never underestimate a politicians willingness to sully and misrepresent your history.

    1. scottser

      i’d say most of the speeches given an beal na mblath each year misrepresent collins’ philiosophy and actions. this one, however is am obvious attempt at saying that michael collins would just shut up and pay his water bill.

  2. ReproBertie

    Wait now, is DeV above telling us that the War of Independence wasn’t won through a concentrated postal campaign to the Britsh King asking him if he wouldn’t mind handing Ireland over to the Provisional Government of the Irish Republic? Well stop the presses. I may have to reconsider my policy of voting based on who chose what side in a civil war about a century ago.

  3. Starina

    *grits teeth*

    First, how dare they try to white-wash Collins!

    Secondly, how day they try to white-wash Collins in order to put down popular protest!

    1. ReproBertie

      As if it wasn’t bad enough when politicians try to claim bits and pieces of history as their own but now they’re trying to change that stolen history to suit their current agenda. It’s a little depressing to think about the seafóid we’ll be subjected to as they all try to claim that only their fellas were involved in the 1916 rising.

    1. ReproBertie

      Well the Big Fella’s first job was in the Royal Mail so I’m sure he was well aware of the power of the post.

  4. ivan

    i’m loathe to put words into the mouths of zombie freedom fighters, but I can’t help think that if Collins was around to hear this, he’d probably tell her to fupp off with herself….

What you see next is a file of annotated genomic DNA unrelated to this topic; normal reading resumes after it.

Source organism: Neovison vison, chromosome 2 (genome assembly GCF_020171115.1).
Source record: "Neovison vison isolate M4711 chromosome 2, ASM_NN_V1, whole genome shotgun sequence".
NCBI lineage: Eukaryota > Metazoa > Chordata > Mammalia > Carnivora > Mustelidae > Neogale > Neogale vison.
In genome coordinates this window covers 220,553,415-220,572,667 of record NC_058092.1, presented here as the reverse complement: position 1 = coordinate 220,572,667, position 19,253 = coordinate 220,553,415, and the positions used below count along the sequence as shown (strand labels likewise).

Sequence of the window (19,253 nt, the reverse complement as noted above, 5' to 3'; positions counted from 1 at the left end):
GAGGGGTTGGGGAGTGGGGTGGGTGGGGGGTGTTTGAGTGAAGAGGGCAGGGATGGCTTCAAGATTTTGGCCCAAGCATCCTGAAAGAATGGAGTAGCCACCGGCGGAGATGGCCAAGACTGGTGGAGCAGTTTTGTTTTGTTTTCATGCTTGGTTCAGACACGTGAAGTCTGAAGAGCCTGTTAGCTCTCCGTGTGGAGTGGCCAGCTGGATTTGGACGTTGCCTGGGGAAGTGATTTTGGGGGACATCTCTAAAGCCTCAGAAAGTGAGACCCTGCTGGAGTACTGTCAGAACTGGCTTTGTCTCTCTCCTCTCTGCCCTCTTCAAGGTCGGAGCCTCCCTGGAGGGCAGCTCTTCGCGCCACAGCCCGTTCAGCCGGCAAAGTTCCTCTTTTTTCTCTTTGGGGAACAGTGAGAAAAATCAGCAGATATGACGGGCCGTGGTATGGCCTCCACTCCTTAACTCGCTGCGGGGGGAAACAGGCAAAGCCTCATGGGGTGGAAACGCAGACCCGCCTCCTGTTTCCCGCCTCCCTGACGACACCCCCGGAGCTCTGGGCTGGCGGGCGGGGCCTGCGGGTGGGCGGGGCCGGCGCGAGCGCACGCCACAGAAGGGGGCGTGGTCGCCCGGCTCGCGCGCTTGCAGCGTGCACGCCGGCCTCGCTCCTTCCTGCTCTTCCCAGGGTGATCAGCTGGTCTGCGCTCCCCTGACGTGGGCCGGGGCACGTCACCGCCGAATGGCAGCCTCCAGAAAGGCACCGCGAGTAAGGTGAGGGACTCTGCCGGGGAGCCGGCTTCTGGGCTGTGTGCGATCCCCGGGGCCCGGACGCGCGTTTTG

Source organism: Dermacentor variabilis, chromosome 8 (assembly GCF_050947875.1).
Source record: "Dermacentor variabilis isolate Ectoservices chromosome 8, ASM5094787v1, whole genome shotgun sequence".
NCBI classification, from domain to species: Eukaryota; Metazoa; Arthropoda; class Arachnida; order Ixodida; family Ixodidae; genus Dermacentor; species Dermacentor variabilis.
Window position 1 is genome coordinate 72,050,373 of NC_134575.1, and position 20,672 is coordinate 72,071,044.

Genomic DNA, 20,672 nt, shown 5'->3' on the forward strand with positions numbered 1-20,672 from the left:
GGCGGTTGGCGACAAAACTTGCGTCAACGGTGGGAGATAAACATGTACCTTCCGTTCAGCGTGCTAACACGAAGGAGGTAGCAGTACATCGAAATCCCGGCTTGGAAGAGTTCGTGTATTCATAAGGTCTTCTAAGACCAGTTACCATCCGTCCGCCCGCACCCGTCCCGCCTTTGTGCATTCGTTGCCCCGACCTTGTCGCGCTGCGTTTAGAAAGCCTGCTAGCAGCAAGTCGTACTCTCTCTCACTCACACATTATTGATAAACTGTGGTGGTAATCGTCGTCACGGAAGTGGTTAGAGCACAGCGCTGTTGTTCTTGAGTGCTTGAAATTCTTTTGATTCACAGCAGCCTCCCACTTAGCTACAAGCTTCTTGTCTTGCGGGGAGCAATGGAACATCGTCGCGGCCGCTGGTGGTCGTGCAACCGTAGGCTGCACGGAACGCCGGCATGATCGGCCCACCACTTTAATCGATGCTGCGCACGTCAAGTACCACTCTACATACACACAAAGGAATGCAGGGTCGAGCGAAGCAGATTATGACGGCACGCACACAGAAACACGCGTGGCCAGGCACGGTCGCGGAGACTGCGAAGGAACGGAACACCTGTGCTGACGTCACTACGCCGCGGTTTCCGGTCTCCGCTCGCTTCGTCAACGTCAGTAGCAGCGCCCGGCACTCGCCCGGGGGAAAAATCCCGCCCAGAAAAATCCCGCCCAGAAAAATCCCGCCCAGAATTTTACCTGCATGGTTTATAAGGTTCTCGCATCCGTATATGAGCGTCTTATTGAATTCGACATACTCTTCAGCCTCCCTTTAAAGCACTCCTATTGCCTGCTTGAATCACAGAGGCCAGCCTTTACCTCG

5. classter

    Emma De Valera seems to suggest that there was something particularly wrong about killing enemy soldiers in wartime. Sinn Fein had won in an absolute landslide. I see no merit in demonising Irish people who fought for the British Empire, where for ideological or financial reasons, but portraying them as poor victims is farcical.

    Agreed that Frances is making a clumsy & essentially silly point here. We know this about Frances, there doesn’t seem to be much going on. Shatter was unpopular on these pages but he has a brain & he was interested in reform.

  6. Emma de Valera

    Claster, out of the three examples I have given, one was an RIC sergeant, the other was an administrative official in the civil service and the third was an officer stationed with the British army in Egypt. None were British army personnel actively engaged in fighting in Ireland. I’m not sure that all or any these killings would have been justified by the Hague Convention which was in force at that time and governed wartime situations.

    1. ahjayzis

      More honoured in the breach at the time though, right?

      I mean, the Brits raided a stadium packed with civilians in reprisal. Safe to say neither side were worried about being hauled in front of the ICC.

    2. classter

      I’m not sure what point you are trying to make.